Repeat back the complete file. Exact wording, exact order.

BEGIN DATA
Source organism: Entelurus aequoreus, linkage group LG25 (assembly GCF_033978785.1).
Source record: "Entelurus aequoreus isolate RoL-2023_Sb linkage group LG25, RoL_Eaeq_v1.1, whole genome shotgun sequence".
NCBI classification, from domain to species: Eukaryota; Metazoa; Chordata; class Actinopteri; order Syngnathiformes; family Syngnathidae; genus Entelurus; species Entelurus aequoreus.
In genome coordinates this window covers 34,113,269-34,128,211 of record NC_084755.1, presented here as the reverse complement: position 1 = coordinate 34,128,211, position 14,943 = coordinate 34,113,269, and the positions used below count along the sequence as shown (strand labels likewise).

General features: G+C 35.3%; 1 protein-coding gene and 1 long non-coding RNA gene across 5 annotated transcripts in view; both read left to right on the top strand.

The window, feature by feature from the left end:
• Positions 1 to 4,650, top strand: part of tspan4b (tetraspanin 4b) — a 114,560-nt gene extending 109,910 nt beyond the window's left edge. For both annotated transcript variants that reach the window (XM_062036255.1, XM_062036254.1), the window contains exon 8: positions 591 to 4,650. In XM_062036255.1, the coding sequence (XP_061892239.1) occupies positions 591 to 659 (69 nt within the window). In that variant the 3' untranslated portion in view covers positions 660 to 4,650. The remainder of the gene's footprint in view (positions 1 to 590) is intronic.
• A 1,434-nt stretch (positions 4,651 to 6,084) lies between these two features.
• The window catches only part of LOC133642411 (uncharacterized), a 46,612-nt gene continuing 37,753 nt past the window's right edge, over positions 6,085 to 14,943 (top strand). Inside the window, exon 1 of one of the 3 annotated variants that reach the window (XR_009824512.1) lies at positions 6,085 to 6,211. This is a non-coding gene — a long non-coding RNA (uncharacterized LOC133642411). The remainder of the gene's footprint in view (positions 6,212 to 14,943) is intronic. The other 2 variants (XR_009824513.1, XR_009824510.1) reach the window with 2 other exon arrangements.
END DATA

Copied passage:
Source organism: Entelurus aequoreus, linkage group LG25 (assembly GCF_033978785.1).
Source record: "Entelurus aequoreus isolate RoL-2023_Sb linkage group LG25, RoL_Eaeq_v1.1, whole genome shotgun sequence".
NCBI classification, from domain to species: Eukaryota; Metazoa; Chordata; class Actinopteri; order Syngnathiformes; family Syngnathidae; genus Entelurus; species Entelurus aequoreus.
In genome coordinates this window covers 34,113,269-34,128,211 of record NC_084755.1, presented here as the reverse complement: position 1 = coordinate 34,128,211, position 14,943 = coordinate 34,113,269, and the positions used below count along the sequence as shown (strand labels likewise).

General features: G+C 35.3%; 1 protein-coding gene and 1 long non-coding RNA gene across 5 annotated transcripts in view; both read left to right on the top strand.

The window, feature by feature from the left end:
• Positions 1 to 4,650, top strand: part of tspan4b (tetraspanin 4b) — a 114,560-nt gene extending 109,910 nt beyond the window's left edge. For both annotated transcript variants that reach the window (XM_062036255.1, XM_062036254.1), the window contains exon 8: positions 591 to 4,650. In XM_062036255.1, the coding sequence (XP_061892239.1) occupies positions 591 to 659 (69 nt within the window). In that variant the 3' untranslated portion in view covers positions 660 to 4,650. The remainder of the gene's footprint in view (positions 1 to 590) is intronic.
• A 1,434-nt stretch (positions 4,651 to 6,084) lies between these two features.
• The window catches only part of LOC133642411 (uncharacterized), a 46,612-nt gene continuing 37,753 nt past the window's right edge, over positions 6,085 to 14,943 (top strand). Inside the window, exon 1 of one of the 3 annotated variants that reach the window (XR_009824512.1) lies at positions 6,085 to 6,211. This is a non-coding gene — a long non-coding RNA (uncharacterized LOC133642411). The remainder of the gene's footprint in view (positions 6,212 to 14,943) is intronic. The other 2 variants (XR_009824513.1, XR_009824510.1) reach the window with 2 other exon arrangements.